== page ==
Vermont joins 11-state coalition in opposition to Arizona immigration law

first_imgVermont Attorney General William Sorrell, along with the Attorneys General of New York, California, and eight other states, joined a friend-of-the-court brief in the U.S. Supreme Court arguing that U.S. immigration policy may be set only by the federal government and that Arizona’s illegal immigration legislation is inconsistent with, and preempted by, federal law.Arizona’s law requires its State law enforcement officials to engage in enforcement activities to detain and arrest individuals who appear to be undocumented immigrants, without regard to federal immigration priorities. The Arizona law also criminalizes any work, effort to work, or failure to comply with federal registration requirements by undocumented immigrants.‘When I issued the Bias-Free Policing Model Policy for adoption by Vermont Law Enforcement, I said that ‘Vermont is not Arizona’‘, said Attorney General Sorrell. ‘I remain supportive of law enforcement efforts on federal immigration issues, but only if consistent with federal priorities.’The states’ brief argues that Congress has made clear that the federal government has the exclusive authority for setting a nationwide immigration policy with specific enforcement priorities. The brief also argues that allowing states to set individual state priorities would result in diversion of federal resources from the priority areas set by the federal government, such as enforcement against dangerous criminals.Connecticut, Hawaii, Illinois, Iowa, Maryland, Massachusetts, Oregon, and Rhode Island joined Vermont, New York, and California on the brief. Vermont Attorney General 3.28.2012last_img read more

Verizon Wireless’ 4G LTE network expands to North Hero

first_imgVerizon Wireless recently activated new fourth generation (4G) Long Term Evolution (LTE) network coverage in the vicinity of Route 2 in North Hero, Vermont. 4G LTE empowers Verizon Wireless customers with compatible devices to surf the Web, post status updates and photos, and download files wirelessly at speeds up to 10 times faster than customers on 3G networks.In 2012, Verizon Wireless completed $256 million in wireless network enhancements across New England, increasing the company’s regional network investment to more than $3.3 billion since its inception in 2000. Verizon Wireless also introduced and expanded 4G LTE service within the Green Mountain State as follows:– May 2012: Verizon Wireless debuted 4G LTE in Burlington and more than 30 additional communities throughout Northern Vermont.– July 2012: Verizon Wireless expanded 4G LTE to Bennington, Rutland and 16 additional communities.– August 2012: Verizon Wireless activated 4G LTE service in Brattleboro, White River Junction and 14 additional communities, bringing the power of 4G LTE to more than sixty communities throughout the state in a matter of months.In addition to enhancing technologies at already existing cell sites, in 2012 Verizon Wireless built and activated new cell sites within the following Vermont communities: Castleton, Colchester, Hardwick, Hinesburg, North Hero, Northfield, South Hero, Swanton and Westford.‘ 4G LTE is changing the way customers interact with the world via next generation apps, devices and solutions,’ commented Dave MacBeth, Executive Director of Network for Verizon Wireless. ‘ By investing in wireless broadband we’ re investing in local communities and economies where our customers live, work and play.’Two years after its launch, the Verizon 4G LTE network is available to more than 273 million people across the U.S. ‘ close to 89 percent of the U.S. population. For a full list of 4G LTE markets please visit www.verizonwireless.com/lte(link is external).last_img read more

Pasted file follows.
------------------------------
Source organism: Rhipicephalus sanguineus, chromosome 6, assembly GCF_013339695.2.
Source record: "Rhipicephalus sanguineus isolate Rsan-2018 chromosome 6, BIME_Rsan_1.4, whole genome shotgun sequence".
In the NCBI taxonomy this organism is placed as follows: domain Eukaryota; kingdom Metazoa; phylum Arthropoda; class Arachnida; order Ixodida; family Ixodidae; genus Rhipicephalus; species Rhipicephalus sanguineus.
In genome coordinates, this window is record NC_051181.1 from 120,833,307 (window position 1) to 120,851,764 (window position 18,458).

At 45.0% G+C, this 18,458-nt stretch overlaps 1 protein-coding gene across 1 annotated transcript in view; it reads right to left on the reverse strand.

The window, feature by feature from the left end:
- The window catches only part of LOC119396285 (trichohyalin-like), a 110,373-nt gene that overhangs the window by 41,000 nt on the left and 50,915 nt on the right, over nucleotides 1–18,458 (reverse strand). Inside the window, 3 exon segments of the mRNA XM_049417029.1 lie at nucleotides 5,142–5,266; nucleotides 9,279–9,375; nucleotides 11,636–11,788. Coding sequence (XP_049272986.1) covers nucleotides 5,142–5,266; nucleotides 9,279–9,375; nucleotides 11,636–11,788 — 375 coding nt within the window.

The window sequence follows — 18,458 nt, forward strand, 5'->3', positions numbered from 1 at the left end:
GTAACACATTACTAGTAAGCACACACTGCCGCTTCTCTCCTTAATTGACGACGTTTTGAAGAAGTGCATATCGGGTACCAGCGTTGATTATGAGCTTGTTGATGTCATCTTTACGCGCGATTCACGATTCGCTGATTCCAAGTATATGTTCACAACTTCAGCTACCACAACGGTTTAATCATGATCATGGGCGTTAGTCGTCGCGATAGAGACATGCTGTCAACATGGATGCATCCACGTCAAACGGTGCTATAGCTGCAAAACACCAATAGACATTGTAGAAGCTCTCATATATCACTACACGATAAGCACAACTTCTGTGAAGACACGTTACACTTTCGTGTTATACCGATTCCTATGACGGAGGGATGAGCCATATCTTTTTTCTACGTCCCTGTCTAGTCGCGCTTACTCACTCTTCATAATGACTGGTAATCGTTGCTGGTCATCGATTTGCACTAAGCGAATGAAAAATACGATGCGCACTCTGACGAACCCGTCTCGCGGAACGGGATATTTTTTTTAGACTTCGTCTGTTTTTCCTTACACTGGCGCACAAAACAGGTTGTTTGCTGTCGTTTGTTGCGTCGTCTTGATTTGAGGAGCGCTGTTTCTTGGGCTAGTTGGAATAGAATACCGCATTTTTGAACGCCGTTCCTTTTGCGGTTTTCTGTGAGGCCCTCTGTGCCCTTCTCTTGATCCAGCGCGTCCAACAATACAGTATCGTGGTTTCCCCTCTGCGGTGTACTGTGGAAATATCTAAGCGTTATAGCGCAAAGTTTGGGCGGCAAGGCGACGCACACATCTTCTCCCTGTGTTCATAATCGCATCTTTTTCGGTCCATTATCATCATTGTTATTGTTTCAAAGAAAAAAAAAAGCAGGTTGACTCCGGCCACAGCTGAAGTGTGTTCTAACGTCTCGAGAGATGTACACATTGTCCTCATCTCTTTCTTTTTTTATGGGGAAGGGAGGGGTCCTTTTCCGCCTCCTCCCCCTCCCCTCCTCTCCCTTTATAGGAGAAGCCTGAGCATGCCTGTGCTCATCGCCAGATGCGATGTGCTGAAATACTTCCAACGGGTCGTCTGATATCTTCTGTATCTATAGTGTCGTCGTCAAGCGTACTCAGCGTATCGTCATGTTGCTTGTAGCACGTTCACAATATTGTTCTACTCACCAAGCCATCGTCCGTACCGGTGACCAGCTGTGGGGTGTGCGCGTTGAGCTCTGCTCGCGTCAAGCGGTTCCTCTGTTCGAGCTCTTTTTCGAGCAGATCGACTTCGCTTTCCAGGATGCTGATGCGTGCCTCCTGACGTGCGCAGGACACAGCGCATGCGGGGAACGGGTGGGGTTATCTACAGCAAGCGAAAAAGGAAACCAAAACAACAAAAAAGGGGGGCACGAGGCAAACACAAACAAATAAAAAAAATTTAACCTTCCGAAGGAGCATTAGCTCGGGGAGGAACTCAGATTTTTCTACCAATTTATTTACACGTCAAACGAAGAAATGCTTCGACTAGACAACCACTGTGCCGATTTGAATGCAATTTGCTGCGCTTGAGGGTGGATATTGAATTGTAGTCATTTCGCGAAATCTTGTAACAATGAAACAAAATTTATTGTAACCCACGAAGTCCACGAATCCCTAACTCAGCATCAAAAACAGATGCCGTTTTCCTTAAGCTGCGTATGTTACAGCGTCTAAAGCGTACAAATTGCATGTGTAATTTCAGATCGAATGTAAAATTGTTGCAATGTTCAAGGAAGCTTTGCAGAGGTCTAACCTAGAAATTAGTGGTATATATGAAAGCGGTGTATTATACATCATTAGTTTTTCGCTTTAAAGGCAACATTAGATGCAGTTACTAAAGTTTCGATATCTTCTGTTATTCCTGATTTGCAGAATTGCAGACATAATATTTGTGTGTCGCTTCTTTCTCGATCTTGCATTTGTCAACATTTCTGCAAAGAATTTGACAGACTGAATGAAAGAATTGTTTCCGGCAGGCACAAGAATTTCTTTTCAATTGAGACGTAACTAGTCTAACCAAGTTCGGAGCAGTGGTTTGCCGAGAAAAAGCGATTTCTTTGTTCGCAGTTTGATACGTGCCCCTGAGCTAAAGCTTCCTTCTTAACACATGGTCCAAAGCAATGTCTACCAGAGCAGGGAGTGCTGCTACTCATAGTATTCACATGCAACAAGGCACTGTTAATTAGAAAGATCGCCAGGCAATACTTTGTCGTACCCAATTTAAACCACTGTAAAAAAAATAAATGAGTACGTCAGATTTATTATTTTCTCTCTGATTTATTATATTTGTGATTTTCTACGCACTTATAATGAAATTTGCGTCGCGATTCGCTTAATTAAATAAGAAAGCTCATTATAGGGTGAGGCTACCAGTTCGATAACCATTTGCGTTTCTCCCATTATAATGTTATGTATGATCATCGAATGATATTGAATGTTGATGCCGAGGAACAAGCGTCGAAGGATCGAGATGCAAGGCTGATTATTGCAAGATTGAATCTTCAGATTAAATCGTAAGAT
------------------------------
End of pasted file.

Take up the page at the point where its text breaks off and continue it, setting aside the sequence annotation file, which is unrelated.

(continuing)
Congressional action preserves role and funds for VSAC

first_imgVermont Student Assistance Corporation,The spending bill released late Monday night that funds federal agencies through the end of the fiscal year includes a provision, advocated by Senator Patrick Leahy (D-Vermont), Senator Bernie Sanders (I-Vermont) and Representative Peter Welch (D-Vermont), requiring the US Department of Education to continue its contract with the Vermont Student Assistance Corp (VSAC) and other nonprofit student loan servicers nationwide.’ A provision in an earlier budget agreement, passed last month, could have affected Winooski-based VSAC by removing mandatory funding for the US Department of Education to contract with nonprofit student loan servicers.’  In December, Welch in the House, and Leahy and Sanders in the Senate, initiated a bipartisan effort in the Senate and House to clarify that the language included in that budget agreement did not reflect the intent of Congress to terminate existing nonprofit contracts with the Education Department. The Omnibus Appropriations Bill that is expected to come to votes in the House and Senate sometime this week includes discretionary funds to continue existing contracts with VSAC and other nonprofit servicers.’ Leahy, the most senior member of the Senate Appropriations Committee, which handled the Senate’s negotiations, led the effort in the work on the bill, on behalf of VSAC, with strong support from Sanders and Welch.’  Leahy said: ‘ ‘No student should be denied the opportunities of a college education because of her or his family’s financial resources. ‘ Nonprofit loan servicers like VSAC serve as instrumental partners in guiding Vermont students through the complexities of financing their college educations. I continue to hear from students and adult learners across our state that VSAC’s outreach counselors gave them the support system they needed to graduate. ‘ I am delighted we were able to make sure that the new spending bill will enable VSAC to continue to serve students in need.’’ Sanders said: ‘ ‘VSAC has successfully helped thousands of Vermont students and families manage the costs of college through counselling and financing.’  I am very pleased that our ongoing efforts to protect VSAC’s critical role in our state will allow it to continue doing the excellent and important work it has done so well over the years.’Welch said: ‘ ‘Preserving VSAC’s ability to make loans, and to continue to serve Vermonters, is a priority for the Vermont delegation.’  I am very pleased this bill also acknowledges what we know about VSAC and other non-profit lenders: they provide high quality customer service and efficiency at all points in the lending process.’’ ‘We at VSAC continue to be very grateful for the leadership and support that our delegation continues to provide,’ said Scott Giles, VSAC president and CEO. ‘ ‘VSAC is unique among state-based agencies because we provide, under one roof, a full range of services aimed at helping Vermonters navigate the complexity of educational choices and how to finance those plans, particularly for those who are low-income or the first in their family to continue on to postsecondary education.’The appropriations bill provision also requires the US Department of Education to issue a report detailing an evaluation process for determining the fair allocation of additional loans on a competitive basis to nonprofit lenders like VSAC and other, larger loan servicers.’  That report will be due by the end of March. ‘ ‘  WASHINGTON (January 14, 2014) ‘Congressional delegationlast_img read more